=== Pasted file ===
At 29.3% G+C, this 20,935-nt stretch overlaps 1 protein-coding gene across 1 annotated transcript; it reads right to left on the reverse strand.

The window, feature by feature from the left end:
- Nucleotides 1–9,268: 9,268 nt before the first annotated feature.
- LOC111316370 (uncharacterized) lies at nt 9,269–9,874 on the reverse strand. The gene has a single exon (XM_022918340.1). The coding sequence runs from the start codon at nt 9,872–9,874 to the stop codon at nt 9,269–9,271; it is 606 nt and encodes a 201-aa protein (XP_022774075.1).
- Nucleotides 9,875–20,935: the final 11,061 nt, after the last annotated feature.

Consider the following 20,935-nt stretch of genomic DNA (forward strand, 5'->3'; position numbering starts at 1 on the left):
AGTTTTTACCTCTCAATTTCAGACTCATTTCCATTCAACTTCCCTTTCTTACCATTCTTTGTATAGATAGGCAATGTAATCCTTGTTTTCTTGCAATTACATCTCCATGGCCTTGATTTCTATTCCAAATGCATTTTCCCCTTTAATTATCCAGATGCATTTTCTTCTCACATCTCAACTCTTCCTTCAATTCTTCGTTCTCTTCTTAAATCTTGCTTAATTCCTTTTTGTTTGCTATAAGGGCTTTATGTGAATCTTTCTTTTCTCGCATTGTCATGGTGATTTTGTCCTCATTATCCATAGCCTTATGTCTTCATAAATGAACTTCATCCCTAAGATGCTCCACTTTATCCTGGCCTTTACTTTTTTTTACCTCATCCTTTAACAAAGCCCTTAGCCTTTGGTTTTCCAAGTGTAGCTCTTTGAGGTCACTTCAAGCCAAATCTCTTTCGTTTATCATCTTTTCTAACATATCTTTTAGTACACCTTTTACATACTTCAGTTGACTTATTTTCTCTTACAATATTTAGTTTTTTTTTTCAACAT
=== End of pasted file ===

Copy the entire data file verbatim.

At 29.3% G+C, this 20,935-nt stretch overlaps 1 protein-coding gene across 1 annotated transcript; it reads right to left on the reverse strand.

The window, feature by feature from the left end:
- Nucleotides 1–9,268: 9,268 nt before the first annotated feature.
- LOC111316370 (uncharacterized) lies at nt 9,269–9,874 on the reverse strand. The gene has a single exon (XM_022918340.1). The coding sequence runs from the start codon at nt 9,872–9,874 to the stop codon at nt 9,269–9,271; it is 606 nt and encodes a 201-aa protein (XP_022774075.1).
- Nucleotides 9,875–20,935: the final 11,061 nt, after the last annotated feature.

Consider the following 20,935-nt stretch of genomic DNA (forward strand, 5'->3'; position numbering starts at 1 on the left):
AGTTTTTACCTCTCAATTTCAGACTCATTTCCATTCAACTTCCCTTTCTTACCATTCTTTGTATAGATAGGCAATGTAATCCTTGTTTTCTTGCAATTACATCTCCATGGCCTTGATTTCTATTCCAAATGCATTTTCCCCTTTAATTATCCAGATGCATTTTCTTCTCACATCTCAACTCTTCCTTCAATTCTTCGTTCTCTTCTTAAATCTTGCTTAATTCCTTTTTGTTTGCTATAAGGGCTTTATGTGAATCTTTCTTTTCTCGCATTGTCATGGTGATTTTGTCCTCATTATCCATAGCCTTATGTCTTCATAAATGAACTTCATCCCTAAGATGCTCCACTTTATCCTGGCCTTTACTTTTTTTTACCTCATCCTTTAACAAAGCCCTTAGCCTTTGGTTTTCCAAGTGTAGCTCTTTGAGGTCACTTCAAGCCAAATCTCTTTCGTTTATCATCTTTTCTAACATATCTTTTAGTACACCTTTTACATACTTCAGTTGACTTATTTTCTCTTACAATATTTAGTTTTTTTTTTCAACAT